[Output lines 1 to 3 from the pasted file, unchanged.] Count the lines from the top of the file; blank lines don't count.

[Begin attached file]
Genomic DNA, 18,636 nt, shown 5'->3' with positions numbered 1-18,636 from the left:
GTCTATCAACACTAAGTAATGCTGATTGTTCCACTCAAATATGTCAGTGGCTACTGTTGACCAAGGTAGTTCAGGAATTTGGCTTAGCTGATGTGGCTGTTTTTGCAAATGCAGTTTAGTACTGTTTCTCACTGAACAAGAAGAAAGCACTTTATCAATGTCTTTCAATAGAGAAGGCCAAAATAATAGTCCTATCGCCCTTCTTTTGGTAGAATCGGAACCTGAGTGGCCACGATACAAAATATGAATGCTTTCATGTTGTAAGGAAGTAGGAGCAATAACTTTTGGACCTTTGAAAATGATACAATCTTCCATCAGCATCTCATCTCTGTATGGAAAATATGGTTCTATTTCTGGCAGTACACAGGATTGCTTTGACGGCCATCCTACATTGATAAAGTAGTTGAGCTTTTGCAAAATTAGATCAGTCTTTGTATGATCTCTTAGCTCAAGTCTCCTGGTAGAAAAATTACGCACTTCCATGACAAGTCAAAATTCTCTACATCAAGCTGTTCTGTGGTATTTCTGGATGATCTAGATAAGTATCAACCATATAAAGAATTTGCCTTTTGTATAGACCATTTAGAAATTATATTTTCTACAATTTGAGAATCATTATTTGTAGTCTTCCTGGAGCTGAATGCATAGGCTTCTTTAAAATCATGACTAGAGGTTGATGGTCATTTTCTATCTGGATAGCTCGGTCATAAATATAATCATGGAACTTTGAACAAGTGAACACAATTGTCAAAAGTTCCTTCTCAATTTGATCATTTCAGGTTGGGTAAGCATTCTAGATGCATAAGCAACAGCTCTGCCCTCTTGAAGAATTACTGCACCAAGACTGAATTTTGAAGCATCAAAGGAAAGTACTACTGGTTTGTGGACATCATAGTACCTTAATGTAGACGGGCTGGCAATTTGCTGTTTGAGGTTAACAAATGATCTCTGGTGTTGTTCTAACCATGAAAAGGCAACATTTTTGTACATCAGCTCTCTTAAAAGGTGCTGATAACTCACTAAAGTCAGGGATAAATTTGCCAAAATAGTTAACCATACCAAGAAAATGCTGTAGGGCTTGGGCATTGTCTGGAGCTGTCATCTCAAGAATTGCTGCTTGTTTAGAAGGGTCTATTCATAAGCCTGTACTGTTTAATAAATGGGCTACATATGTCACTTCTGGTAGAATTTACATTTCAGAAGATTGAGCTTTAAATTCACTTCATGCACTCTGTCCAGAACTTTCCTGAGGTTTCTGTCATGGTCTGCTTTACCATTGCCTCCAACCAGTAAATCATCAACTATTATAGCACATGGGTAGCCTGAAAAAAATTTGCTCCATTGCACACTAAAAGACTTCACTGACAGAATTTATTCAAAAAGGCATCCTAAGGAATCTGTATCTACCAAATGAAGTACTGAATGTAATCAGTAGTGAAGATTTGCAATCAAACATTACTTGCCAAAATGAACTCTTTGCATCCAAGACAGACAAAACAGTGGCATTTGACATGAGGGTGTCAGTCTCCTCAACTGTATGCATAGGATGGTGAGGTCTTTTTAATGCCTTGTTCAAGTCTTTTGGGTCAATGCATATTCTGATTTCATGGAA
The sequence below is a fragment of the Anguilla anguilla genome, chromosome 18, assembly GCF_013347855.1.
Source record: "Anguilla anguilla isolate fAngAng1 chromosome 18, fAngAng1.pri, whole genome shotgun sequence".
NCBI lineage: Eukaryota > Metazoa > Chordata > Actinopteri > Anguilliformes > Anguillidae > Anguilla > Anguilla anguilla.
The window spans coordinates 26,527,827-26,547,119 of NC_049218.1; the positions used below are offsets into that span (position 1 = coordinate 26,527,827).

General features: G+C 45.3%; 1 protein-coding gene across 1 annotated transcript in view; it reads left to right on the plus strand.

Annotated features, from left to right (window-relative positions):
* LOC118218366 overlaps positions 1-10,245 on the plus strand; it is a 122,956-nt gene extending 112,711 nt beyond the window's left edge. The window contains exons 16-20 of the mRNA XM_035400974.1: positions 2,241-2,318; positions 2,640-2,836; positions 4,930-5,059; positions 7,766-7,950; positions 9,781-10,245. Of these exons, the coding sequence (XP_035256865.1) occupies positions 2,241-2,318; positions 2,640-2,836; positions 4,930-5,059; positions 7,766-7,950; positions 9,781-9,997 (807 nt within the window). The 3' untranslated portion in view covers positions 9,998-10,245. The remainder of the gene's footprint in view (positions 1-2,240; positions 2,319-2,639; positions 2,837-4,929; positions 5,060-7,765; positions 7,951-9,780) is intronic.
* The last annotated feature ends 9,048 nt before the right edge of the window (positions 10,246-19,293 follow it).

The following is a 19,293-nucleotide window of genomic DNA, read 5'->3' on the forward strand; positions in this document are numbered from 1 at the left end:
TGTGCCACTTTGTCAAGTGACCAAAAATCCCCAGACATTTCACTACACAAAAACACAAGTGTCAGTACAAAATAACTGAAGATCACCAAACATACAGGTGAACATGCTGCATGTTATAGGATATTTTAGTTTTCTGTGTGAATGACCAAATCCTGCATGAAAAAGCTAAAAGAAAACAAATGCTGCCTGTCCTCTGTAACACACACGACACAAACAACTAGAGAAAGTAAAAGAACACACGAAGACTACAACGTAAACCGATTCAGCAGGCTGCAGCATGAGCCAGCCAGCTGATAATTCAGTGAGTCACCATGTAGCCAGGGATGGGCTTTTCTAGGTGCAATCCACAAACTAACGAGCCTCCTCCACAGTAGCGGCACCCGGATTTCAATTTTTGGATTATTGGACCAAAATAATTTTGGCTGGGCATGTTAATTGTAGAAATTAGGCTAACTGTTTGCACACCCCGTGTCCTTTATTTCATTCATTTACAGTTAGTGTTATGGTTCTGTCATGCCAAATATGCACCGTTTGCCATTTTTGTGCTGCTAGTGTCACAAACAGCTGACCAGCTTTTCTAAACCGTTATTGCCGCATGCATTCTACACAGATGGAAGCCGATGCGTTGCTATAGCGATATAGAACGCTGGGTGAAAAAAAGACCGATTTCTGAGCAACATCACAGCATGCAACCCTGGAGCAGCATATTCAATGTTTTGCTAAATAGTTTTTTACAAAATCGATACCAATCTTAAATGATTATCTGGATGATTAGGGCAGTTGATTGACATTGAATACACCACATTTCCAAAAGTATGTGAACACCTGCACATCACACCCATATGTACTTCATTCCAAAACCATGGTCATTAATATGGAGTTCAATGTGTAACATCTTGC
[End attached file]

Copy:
Genomic DNA, 18,636 nt, shown 5'->3' with positions numbered 1-18,636 from the left:
GTCTATCAACACTAAGTAATGCTGATTGTTCCACTCAAATATGTCAGTGGCTACTGTTGACCAAGGTAGTTCAGGAATTTGGCTTAGCTGATGTGGCTGTTTTTGCAAATGCAGTTTAGTACTGTTTCTCACTGAACAAGAAGAAAGCACTTTATCAATGTCTTTCAATAGAGAAGGCCAAAATAATAGTCCTATCGCCCTTCTTTTGGTAGAATCGGAACCTGAGTGGCCACGATACAAAATATGAATGCTTTCATGTTGTAAGGAAGTAGGAGCAATAACTTTTGGACCTTTGAAAATGATACAATCTTCCATCAGCATCTCATCTCTGTATGGAAAATATGGTTCTATTTCTGGCAGTACACAGGATTGCTTTGACGGCCATCCTACATTGATAAAGTAGTTGAGCTTTTGCAAAATTAGATCAGTCTTTGTATGATCTCTTAGCTCAAGTCTCCTGGTAGAAAAATTACGCACTTCCATGACAAGTCAAAATTCTCTACATCAAGCTGTTCTGTGGTATTTCTGGATGATCTAGATAAGTATCAACCATATAAAGAATTTGCCTTTTGTATAGACCATTTAGAAATTATATTTTCTACAATTTGAGAATCATTATTTGTAGTCTTCCTGGAGCTGAATGCATAGGCTTCTTTAAAATCATGACTAGAGGTTGATGGTCATTTTCTATCTGGATAGCTCGGTCATAAATATAATCATGGAACTTTGAACAAGTGAACACAATTGTCAAAAGTTCCTTCTCAATTTGATCATTTCAGGTTGGGTAAGCATTCTAGATGCATAAGCAACAGCTCTGCCCTCTTGAAGAATTACTGCACCAAGACTGAATTTTGAAGCATCAAAGGAAAGTACTACTGGTTTGTGGACATCATAGTACCTTAATGTAGACGGGCTGGCAATTTGCTGTTTGAGGTTAACAAATGATCTCTGGTGTTGTTCTAACCATGAAAAGGCAACATTTTTGTACATCAGCTCTCTTAAAAGGTGCTGATAACTCACTAAAGTCAGGGATAAATTTGCCAAAATAGTTAACCATACCAAGAAAATGCTGTAGGGCTTGGGCATTGTCTGGAGCTGTCATCTCAAGAATTGCTGCTTGTTTAGAAGGGTCTATTCATAAGCCTGTACTGTTTAATAAATGGGCTACATATGTCACTTCTGGTAGAATTTACATTTCAGAAGATTGAGCTTTAAATTCACTTCATGCACTCTGTCCAGAACTTTCCTGAGGTTTCTGTCATGGTCTGCTTTACCATTGCCTCCAACCAGTAAATCATCAACTATTATAGCACATGGGTAGCCTGAAAAAAATTTGCTCCATTGCACACTAAAAGACTTCACTGACAGAATTTATTCAAAAAGGCATCCTAAGGAATCTGTATCTACCAAATGAAGTACTGAATGTAATCAGTAGTGAAGATTTGCAATCAAACATTACTTGCCAAAATGAACTCTTTGCATCCAAGACAGACAAAACAGTGGCATTTGACATGAGGGTGTCAGTCTCCTCAACTGTATGCATAGGATGGTGAGGTCTTTTTAATGCCTTGTTCAAGTCTTTTGGGTCAATGCATATTCTGATTTCATGGAA
The sequence below is a fragment of the Anguilla anguilla genome, chromosome 18, assembly GCF_013347855.1.